I enjoyed Time Master and I think if you generally enjoy puzzle games and are interested in the premise at all, you should enjoy the game quite a bit as well. I did have a couple of issues with the game though.

I would say the biggest issue is just the fact that the controls do occasionally create some issues for the game. The game’s controls are generally quite simple and to the point. The biggest problem that I had with the controls is just that they aren’t always as responsive as I would have liked. Most of the time the controls are fine, but sometimes when either pushing blocks or interacting with objects they don’t work quite right. The platforming feels a little off as well. Don’t expect the game to be a typical platformer as most of the jumping is just to climb up or down blocks. Normally the controls aren’t a big problem, but sometimes they might cost you a couple of seconds which could be the difference between how many stars you get for a puzzle. The controls sometimes forced me to replay a level to get a fast enough time that I would have achieved earlier if it wasn’t for the controls. Thus the controls can be a little frustrating at times.

The other main issue I had with the game is that the story is nothing special. The story is not bad, but it is not a reason to play the game. It is pretty simple and doesn’t really have much impact on the game. If the story wasn’t there it wouldn’t have really impacted the game all that much. Basically the story comes from a couple cutscenes which come after you reach certain fragment milestones. I do appreciate that the game does have fully animated cutscenes which look pretty good for an indie puzzle game. I would say the story is one of the game’s weaker elements though.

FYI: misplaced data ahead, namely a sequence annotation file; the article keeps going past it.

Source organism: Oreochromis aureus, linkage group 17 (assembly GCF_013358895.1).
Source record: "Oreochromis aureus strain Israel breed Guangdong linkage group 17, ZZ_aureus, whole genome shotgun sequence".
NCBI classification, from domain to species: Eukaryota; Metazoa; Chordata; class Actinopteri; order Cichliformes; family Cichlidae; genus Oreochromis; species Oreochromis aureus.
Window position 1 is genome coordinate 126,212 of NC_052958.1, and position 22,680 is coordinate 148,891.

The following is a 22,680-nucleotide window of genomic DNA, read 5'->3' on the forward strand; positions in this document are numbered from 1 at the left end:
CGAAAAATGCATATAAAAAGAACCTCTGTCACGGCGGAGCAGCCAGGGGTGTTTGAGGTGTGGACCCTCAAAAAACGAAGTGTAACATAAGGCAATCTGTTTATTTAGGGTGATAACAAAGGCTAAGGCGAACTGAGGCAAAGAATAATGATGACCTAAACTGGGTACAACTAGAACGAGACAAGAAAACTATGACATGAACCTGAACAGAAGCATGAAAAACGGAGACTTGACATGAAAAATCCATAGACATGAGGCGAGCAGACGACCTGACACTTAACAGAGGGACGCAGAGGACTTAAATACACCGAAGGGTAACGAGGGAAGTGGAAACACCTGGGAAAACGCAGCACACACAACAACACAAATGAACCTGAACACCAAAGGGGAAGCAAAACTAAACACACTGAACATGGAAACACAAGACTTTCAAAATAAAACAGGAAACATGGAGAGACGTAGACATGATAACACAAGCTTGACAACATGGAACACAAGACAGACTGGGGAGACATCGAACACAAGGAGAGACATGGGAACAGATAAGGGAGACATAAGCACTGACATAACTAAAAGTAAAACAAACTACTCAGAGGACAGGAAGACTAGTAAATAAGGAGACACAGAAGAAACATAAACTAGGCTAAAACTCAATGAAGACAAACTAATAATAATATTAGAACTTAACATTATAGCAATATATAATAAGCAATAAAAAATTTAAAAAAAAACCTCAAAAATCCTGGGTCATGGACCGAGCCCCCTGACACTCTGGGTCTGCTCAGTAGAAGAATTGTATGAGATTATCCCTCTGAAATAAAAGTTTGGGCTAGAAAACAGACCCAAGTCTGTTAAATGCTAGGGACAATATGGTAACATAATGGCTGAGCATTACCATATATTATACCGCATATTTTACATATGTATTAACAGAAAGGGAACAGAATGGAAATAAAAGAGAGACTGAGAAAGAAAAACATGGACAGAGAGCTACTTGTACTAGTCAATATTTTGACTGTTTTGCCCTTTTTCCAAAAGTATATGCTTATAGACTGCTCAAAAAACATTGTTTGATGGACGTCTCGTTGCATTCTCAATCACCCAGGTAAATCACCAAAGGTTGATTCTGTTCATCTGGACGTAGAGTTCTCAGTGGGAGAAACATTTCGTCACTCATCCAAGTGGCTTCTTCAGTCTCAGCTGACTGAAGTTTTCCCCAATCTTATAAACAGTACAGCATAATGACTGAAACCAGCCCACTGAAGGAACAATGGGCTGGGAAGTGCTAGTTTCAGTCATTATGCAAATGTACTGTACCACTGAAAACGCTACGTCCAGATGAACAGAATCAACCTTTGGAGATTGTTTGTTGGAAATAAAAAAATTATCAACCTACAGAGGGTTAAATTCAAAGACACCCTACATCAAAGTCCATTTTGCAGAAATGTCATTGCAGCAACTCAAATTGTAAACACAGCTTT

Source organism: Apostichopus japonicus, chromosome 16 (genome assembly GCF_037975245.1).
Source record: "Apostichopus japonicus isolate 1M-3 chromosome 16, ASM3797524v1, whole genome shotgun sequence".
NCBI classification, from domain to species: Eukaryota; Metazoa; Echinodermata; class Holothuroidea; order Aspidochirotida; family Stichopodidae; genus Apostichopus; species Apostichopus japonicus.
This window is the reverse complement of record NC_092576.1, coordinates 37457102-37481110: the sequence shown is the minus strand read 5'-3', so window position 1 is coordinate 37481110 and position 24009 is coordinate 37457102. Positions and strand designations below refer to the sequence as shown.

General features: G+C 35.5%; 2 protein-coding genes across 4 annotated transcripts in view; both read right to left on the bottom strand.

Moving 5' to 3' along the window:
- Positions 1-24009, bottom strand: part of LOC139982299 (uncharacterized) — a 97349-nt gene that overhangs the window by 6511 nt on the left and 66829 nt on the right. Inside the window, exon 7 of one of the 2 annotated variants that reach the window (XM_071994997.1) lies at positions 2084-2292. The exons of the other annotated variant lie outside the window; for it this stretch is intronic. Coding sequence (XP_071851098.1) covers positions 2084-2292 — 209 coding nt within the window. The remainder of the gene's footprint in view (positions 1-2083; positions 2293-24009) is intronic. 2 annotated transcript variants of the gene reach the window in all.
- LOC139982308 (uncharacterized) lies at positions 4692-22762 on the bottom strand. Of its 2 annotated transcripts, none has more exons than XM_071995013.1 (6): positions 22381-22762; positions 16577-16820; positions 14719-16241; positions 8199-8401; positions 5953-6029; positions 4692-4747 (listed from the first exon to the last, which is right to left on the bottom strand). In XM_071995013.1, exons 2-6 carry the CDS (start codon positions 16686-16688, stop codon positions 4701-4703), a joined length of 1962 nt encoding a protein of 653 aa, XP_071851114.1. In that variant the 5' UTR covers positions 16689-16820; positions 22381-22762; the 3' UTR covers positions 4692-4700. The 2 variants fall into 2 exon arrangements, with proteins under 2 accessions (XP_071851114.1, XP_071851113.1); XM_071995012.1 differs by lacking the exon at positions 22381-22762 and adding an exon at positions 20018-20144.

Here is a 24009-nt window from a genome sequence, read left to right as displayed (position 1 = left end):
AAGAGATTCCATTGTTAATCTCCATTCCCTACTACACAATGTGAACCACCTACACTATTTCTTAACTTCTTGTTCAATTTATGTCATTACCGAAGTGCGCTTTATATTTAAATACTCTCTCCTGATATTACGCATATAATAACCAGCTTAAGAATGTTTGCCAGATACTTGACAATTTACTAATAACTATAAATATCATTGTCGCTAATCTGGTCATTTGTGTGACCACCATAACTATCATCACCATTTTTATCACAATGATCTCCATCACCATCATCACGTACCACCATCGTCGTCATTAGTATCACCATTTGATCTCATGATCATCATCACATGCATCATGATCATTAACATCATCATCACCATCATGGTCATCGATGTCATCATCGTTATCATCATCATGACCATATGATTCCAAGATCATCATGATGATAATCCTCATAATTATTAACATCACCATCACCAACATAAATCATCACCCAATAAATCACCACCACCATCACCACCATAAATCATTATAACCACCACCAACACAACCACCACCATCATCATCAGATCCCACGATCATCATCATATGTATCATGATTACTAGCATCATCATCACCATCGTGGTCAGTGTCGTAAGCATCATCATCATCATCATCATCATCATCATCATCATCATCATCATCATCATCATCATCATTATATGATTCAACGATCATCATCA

As for the game’s length it is going to depend on the individual player as it all comes down to how fast you solve the puzzles. The game consists of 60 levels plus one special level. Basically to beat the game you need to acquire a total of 450 fragments between all of the levels. You don’t have to complete all 60 levels to get enough fragments if you three star a lot of them. Ultimately the length will come down to how quick you can solve the puzzles. To get the best time in most of the puzzles you have around 20-30 seconds. Thus you could theoretically solve the puzzles in just a couple minutes, but they likely will take longer as you try to figure out the twist to successfully get all of the fragments and reach the end. I would guess the game would take most players between five to eight hours to complete the game. To 100% the game it likely will take a few more hours. Thus I thought the game’s length was pretty good.

As a fan of puzzle games as well as the idea of the time manipulation mechanics, I was intrigued by Time Master. For the most part the game lived up to my expectations. The time manipulation is not a gimmick as the gameplay is built entirely around it as you have to solve puzzles by utilizing both your past and present versions. These mechanics work quite well and are supported by clever puzzle design. I genuinely felt a sense of accomplishment when I completed a puzzle with a three star rating. Completing most of the puzzles isn’t super difficult, but three starring them can be quite difficult. The biggest complaint I had with the game is that the controls can feel a little off at times losing you a few precious seconds which could be the difference between getting a higher rating on the level. The story is nothing special either. Ultimately the game is quite fun though.

My recommendation for Time Master comes down to your thoughts on puzzle games and the time manipulation mechanic. If neither really interest you, I don’t think the game will be for you. If you generally like puzzle games though and are at least a little intrigued by the time manipulation mechanic, I think you will enjoy Time Master and should consider picking it up.

Buy Time Master online: Steam

We at Geeky Hobbies would like to thank Wadjet Eye Games for the review copy of Time Master used for this review. Other than receiving a free copy of the game to review, we at Geeky Hobbies received no other compensation for this review. Receiving the review copy for free had no impact on the content of this review or the final score.